The New York Yankees knew things were going south when the team’s bullpen, which hadn’t surrendered a run in 17 consecutive innings, gave up five runs in two innings and relinquished a lead against the divisional rival Tampa Bay Rays. However, the situation worsened quickly after lefty reliever Cesar Cabral entered in the eighth inning down 8-5.
Cabral footed the rubber with two outs already put away. Ben Zobrist was the first batter Cabral faced and he reached on a single to center. The strike zone immediately became foreign matter to the 25-year-old reliever. A wild pitch allowed Zobrist to advance to second and eventually set up a RBI after another single by Brandon Guyer. Hang in there, the worst is yet-to-come.
Now down 9-5, Cabral should be able to settle down with the chance of winning basically gone, right? Wrong. Cabral imploded by hitting Evan Longoria and James Loney in back-to-back at-bats which loaded the bases. Will Meyers stepped to the plate and smacked a grounder off the third base bag which sent the ball soaring into left field, scoring two. The score became 11-5 and manager Joe Girardi already used four relievers, and with two games left against the Rays and a big series coming up against the Boston Red Sox, he did not want to use any more.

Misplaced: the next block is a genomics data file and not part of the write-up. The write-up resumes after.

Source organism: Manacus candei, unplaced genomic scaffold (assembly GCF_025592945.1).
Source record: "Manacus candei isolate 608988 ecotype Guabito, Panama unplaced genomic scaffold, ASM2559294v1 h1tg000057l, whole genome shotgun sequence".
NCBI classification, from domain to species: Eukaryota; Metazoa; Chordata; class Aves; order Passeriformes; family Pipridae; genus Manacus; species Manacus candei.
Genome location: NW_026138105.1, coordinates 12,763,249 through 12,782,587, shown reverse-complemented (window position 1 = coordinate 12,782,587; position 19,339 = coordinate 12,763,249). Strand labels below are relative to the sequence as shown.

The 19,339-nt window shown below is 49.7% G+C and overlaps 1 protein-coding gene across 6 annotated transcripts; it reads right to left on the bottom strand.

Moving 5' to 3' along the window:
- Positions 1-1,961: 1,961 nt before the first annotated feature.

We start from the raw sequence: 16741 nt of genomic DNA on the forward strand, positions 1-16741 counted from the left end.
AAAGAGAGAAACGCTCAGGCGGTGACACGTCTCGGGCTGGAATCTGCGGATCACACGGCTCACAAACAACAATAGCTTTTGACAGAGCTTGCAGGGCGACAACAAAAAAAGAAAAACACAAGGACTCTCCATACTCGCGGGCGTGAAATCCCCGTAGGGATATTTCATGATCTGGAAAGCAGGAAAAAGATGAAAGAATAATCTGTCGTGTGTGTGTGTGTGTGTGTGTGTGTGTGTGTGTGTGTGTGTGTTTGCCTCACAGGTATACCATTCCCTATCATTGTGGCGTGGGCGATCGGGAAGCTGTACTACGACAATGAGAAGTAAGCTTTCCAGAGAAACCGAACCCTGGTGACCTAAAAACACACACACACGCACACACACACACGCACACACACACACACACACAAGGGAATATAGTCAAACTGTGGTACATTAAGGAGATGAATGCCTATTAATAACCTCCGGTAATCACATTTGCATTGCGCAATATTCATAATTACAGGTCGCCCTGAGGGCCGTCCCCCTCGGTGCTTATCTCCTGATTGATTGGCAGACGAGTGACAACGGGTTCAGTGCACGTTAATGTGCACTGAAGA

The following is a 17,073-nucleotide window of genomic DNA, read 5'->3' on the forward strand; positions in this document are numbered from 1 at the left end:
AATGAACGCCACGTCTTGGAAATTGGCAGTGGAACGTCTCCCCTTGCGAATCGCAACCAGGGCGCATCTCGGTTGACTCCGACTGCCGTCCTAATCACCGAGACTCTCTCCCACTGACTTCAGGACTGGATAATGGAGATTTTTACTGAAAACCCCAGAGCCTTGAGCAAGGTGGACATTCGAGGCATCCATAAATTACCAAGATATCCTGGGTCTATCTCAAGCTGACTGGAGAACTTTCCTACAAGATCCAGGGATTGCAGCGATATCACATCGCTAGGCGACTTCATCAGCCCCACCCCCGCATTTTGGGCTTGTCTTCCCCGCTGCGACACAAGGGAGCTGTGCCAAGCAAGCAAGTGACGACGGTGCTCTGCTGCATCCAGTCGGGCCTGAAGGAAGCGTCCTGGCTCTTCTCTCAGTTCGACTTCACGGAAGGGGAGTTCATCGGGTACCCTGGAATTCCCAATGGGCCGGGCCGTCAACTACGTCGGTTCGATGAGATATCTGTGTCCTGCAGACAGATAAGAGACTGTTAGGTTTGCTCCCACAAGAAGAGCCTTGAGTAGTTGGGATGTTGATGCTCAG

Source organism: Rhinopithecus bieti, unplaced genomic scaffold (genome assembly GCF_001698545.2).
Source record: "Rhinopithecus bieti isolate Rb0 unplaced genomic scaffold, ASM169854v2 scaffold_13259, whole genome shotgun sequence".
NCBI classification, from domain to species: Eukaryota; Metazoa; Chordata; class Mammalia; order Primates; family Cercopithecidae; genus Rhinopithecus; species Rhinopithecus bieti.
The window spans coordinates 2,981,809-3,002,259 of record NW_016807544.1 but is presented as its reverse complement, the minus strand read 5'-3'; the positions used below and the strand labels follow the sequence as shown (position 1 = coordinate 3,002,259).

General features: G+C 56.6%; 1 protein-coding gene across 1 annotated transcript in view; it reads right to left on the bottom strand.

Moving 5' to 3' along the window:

All Cabral had to do now was get the ball over the plate, let someone put it in play, and hopefully get one measly out. The task proved to be unmanageable. Cabral hit his third batter of the inning, Logan Forsythe, and was tossed by home plate umpire Joe West in an effort to protect the defenseless Rays. Shawn Kelley came in and immediately retired his first batter to mercifully end the nightmare.
Cabral was immediately designated for assignment after the game. His performance was an atrocity and warranted the rapid reaction. A MLB pitcher doesn’t hit three batters in one inning. Cabral was painful to watch, comparable to a little-league pitcher hurling the ball merely in the vicinity of the catcher.
Girardi’s expression during Cabral’s outing was disappointed, shocked, and hopeless all at the same time. The Yankees’ bullpen might be thin right now, but surely the organization can supply someone who can do better than hit three batsmen in less than an inning of work.